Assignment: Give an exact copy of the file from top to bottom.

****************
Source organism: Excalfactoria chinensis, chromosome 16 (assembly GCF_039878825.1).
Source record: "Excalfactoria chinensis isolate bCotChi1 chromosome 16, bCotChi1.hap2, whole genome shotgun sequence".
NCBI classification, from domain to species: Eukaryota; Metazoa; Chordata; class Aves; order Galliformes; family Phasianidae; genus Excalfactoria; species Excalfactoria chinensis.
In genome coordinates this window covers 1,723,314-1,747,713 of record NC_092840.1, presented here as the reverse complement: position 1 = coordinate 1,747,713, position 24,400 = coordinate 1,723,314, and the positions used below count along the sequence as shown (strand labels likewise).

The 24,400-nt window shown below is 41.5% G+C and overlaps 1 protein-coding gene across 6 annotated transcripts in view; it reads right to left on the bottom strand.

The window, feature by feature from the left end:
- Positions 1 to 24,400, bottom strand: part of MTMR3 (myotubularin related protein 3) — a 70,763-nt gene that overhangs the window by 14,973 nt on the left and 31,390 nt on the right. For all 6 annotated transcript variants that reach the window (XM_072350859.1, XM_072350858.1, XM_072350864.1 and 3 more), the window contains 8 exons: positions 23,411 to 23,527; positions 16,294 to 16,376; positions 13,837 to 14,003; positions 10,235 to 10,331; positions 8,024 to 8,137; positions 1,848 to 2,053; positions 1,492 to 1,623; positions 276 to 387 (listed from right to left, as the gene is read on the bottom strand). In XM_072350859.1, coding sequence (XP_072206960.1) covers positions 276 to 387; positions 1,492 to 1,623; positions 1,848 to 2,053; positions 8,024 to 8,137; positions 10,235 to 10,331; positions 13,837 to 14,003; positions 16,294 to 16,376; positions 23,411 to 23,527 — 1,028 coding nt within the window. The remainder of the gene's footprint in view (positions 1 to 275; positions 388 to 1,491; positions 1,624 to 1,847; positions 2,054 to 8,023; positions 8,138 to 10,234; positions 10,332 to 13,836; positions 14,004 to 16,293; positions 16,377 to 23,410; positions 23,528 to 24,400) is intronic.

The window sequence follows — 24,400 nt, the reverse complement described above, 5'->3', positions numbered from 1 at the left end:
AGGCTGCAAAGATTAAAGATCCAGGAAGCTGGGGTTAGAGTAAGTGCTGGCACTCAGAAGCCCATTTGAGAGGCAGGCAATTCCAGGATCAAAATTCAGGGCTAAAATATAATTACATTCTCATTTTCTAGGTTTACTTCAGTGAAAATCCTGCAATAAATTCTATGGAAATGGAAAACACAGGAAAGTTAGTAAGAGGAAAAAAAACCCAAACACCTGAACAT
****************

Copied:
Source organism: Excalfactoria chinensis, chromosome 16 (assembly GCF_039878825.1).
Source record: "Excalfactoria chinensis isolate bCotChi1 chromosome 16, bCotChi1.hap2, whole genome shotgun sequence".
NCBI classification, from domain to species: Eukaryota; Metazoa; Chordata; class Aves; order Galliformes; family Phasianidae; genus Excalfactoria; species Excalfactoria chinensis.
In genome coordinates this window covers 1,723,314-1,747,713 of record NC_092840.1, presented here as the reverse complement: position 1 = coordinate 1,747,713, position 24,400 = coordinate 1,723,314, and the positions used below count along the sequence as shown (strand labels likewise).

The 24,400-nt window shown below is 41.5% G+C and overlaps 1 protein-coding gene across 6 annotated transcripts in view; it reads right to left on the bottom strand.

The window, feature by feature from the left end:
- Positions 1 to 24,400, bottom strand: part of MTMR3 (myotubularin related protein 3) — a 70,763-nt gene that overhangs the window by 14,973 nt on the left and 31,390 nt on the right. For all 6 annotated transcript variants that reach the window (XM_072350859.1, XM_072350858.1, XM_072350864.1 and 3 more), the window contains 8 exons: positions 23,411 to 23,527; positions 16,294 to 16,376; positions 13,837 to 14,003; positions 10,235 to 10,331; positions 8,024 to 8,137; positions 1,848 to 2,053; positions 1,492 to 1,623; positions 276 to 387 (listed from right to left, as the gene is read on the bottom strand). In XM_072350859.1, coding sequence (XP_072206960.1) covers positions 276 to 387; positions 1,492 to 1,623; positions 1,848 to 2,053; positions 8,024 to 8,137; positions 10,235 to 10,331; positions 13,837 to 14,003; positions 16,294 to 16,376; positions 23,411 to 23,527 — 1,028 coding nt within the window. The remainder of the gene's footprint in view (positions 1 to 275; positions 388 to 1,491; positions 1,624 to 1,847; positions 2,054 to 8,023; positions 8,138 to 10,234; positions 10,332 to 13,836; positions 14,004 to 16,293; positions 16,377 to 23,410; positions 23,528 to 24,400) is intronic.

The window sequence follows — 24,400 nt, the reverse complement described above, 5'->3', positions numbered from 1 at the left end:
AGGCTGCAAAGATTAAAGATCCAGGAAGCTGGGGTTAGAGTAAGTGCTGGCACTCAGAAGCCCATTTGAGAGGCAGGCAATTCCAGGATCAAAATTCAGGGCTAAAATATAATTACATTCTCATTTTCTAGGTTTACTTCAGTGAAAATCCTGCAATAAATTCTATGGAAATGGAAAACACAGGAAAGTTAGTAAGAGGAAAAAAAACCCAAACACCTGAACAT